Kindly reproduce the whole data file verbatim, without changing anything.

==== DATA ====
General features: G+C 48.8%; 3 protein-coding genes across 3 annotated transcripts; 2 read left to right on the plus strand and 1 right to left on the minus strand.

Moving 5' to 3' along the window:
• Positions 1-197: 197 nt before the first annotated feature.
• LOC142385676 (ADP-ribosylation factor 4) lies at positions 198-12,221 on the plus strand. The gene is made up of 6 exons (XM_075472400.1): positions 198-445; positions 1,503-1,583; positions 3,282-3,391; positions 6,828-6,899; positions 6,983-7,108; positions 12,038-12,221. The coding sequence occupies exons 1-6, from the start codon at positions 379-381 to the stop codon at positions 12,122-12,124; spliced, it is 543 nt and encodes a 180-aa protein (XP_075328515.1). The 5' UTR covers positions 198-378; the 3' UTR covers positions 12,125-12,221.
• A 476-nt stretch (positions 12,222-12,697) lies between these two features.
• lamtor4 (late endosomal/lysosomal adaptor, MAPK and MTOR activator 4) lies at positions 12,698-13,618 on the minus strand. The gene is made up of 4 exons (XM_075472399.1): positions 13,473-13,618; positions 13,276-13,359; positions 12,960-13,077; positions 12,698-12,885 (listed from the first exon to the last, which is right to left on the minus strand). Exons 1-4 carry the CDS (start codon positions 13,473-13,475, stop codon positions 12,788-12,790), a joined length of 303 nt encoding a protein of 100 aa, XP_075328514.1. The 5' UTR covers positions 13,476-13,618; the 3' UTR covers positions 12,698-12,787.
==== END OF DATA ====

General features: G+C 48.8%; 3 protein-coding genes across 3 annotated transcripts; 2 read left to right on the plus strand and 1 right to left on the minus strand.

Moving 5' to 3' along the window:
• Positions 1-197: 197 nt before the first annotated feature.
• LOC142385676 (ADP-ribosylation factor 4) lies at positions 198-12,221 on the plus strand. The gene is made up of 6 exons (XM_075472400.1): positions 198-445; positions 1,503-1,583; positions 3,282-3,391; positions 6,828-6,899; positions 6,983-7,108; positions 12,038-12,221. The coding sequence occupies exons 1-6, from the start codon at positions 379-381 to the stop codon at positions 12,122-12,124; spliced, it is 543 nt and encodes a 180-aa protein (XP_075328515.1). The 5' UTR covers positions 198-378; the 3' UTR covers positions 12,125-12,221.
• A 476-nt stretch (positions 12,222-12,697) lies between these two features.
• lamtor4 (late endosomal/lysosomal adaptor, MAPK and MTOR activator 4) lies at positions 12,698-13,618 on the minus strand. The gene is made up of 4 exons (XM_075472399.1): positions 13,473-13,618; positions 13,276-13,359; positions 12,960-13,077; positions 12,698-12,885 (listed from the first exon to the last, which is right to left on the minus strand). Exons 1-4 carry the CDS (start codon positions 13,473-13,475, stop codon positions 12,788-12,790), a joined length of 303 nt encoding a protein of 100 aa, XP_075328514.1. The 5' UTR covers positions 13,476-13,618; the 3' UTR covers positions 12,698-12,787.